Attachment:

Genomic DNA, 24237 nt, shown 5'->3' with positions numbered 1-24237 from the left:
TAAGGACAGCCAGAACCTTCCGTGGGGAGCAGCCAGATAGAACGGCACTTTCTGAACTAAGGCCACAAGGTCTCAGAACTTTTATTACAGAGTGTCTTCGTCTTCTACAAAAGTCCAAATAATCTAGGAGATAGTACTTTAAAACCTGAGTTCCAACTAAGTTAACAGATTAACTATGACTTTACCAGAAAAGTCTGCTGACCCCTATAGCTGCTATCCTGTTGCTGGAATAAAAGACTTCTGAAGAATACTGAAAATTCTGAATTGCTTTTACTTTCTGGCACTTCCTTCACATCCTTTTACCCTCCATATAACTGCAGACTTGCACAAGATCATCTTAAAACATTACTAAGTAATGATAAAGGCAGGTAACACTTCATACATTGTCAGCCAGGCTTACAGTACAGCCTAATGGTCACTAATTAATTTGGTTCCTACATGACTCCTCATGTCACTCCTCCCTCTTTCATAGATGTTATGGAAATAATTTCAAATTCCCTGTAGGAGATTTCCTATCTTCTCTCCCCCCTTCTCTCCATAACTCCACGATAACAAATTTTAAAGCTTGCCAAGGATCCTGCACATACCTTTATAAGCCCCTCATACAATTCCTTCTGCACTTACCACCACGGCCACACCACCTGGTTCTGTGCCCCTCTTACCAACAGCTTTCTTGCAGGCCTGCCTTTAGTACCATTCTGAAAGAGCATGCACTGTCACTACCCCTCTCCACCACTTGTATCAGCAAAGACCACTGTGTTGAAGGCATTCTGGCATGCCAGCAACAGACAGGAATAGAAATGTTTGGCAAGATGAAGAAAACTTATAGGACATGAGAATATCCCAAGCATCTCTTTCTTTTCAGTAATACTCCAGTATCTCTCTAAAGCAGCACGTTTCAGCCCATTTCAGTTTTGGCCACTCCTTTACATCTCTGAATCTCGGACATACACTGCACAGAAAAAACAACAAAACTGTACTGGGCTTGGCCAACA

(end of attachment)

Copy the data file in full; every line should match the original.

Genomic DNA, 24237 nt, shown 5'->3' with positions numbered 1-24237 from the left:
TAAGGACAGCCAGAACCTTCCGTGGGGAGCAGCCAGATAGAACGGCACTTTCTGAACTAAGGCCACAAGGTCTCAGAACTTTTATTACAGAGTGTCTTCGTCTTCTACAAAAGTCCAAATAATCTAGGAGATAGTACTTTAAAACCTGAGTTCCAACTAAGTTAACAGATTAACTATGACTTTACCAGAAAAGTCTGCTGACCCCTATAGCTGCTATCCTGTTGCTGGAATAAAAGACTTCTGAAGAATACTGAAAATTCTGAATTGCTTTTACTTTCTGGCACTTCCTTCACATCCTTTTACCCTCCATATAACTGCAGACTTGCACAAGATCATCTTAAAACATTACTAAGTAATGATAAAGGCAGGTAACACTTCATACATTGTCAGCCAGGCTTACAGTACAGCCTAATGGTCACTAATTAATTTGGTTCCTACATGACTCCTCATGTCACTCCTCCCTCTTTCATAGATGTTATGGAAATAATTTCAAATTCCCTGTAGGAGATTTCCTATCTTCTCTCCCCCCTTCTCTCCATAACTCCACGATAACAAATTTTAAAGCTTGCCAAGGATCCTGCACATACCTTTATAAGCCCCTCATACAATTCCTTCTGCACTTACCACCACGGCCACACCACCTGGTTCTGTGCCCCTCTTACCAACAGCTTTCTTGCAGGCCTGCCTTTAGTACCATTCTGAAAGAGCATGCACTGTCACTACCCCTCTCCACCACTTGTATCAGCAAAGACCACTGTGTTGAAGGCATTCTGGCATGCCAGCAACAGACAGGAATAGAAATGTTTGGCAAGATGAAGAAAACTTATAGGACATGAGAATATCCCAAGCATCTCTTTCTTTTCAGTAATACTCCAGTATCTCTCTAAAGCAGCACGTTTCAGCCCATTTCAGTTTTGGCCACTCCTTTACATCTCTGAATCTCGGACATACACTGCACAGAAAAAACAACAAAACTGTACTGGGCTTGGCCAACA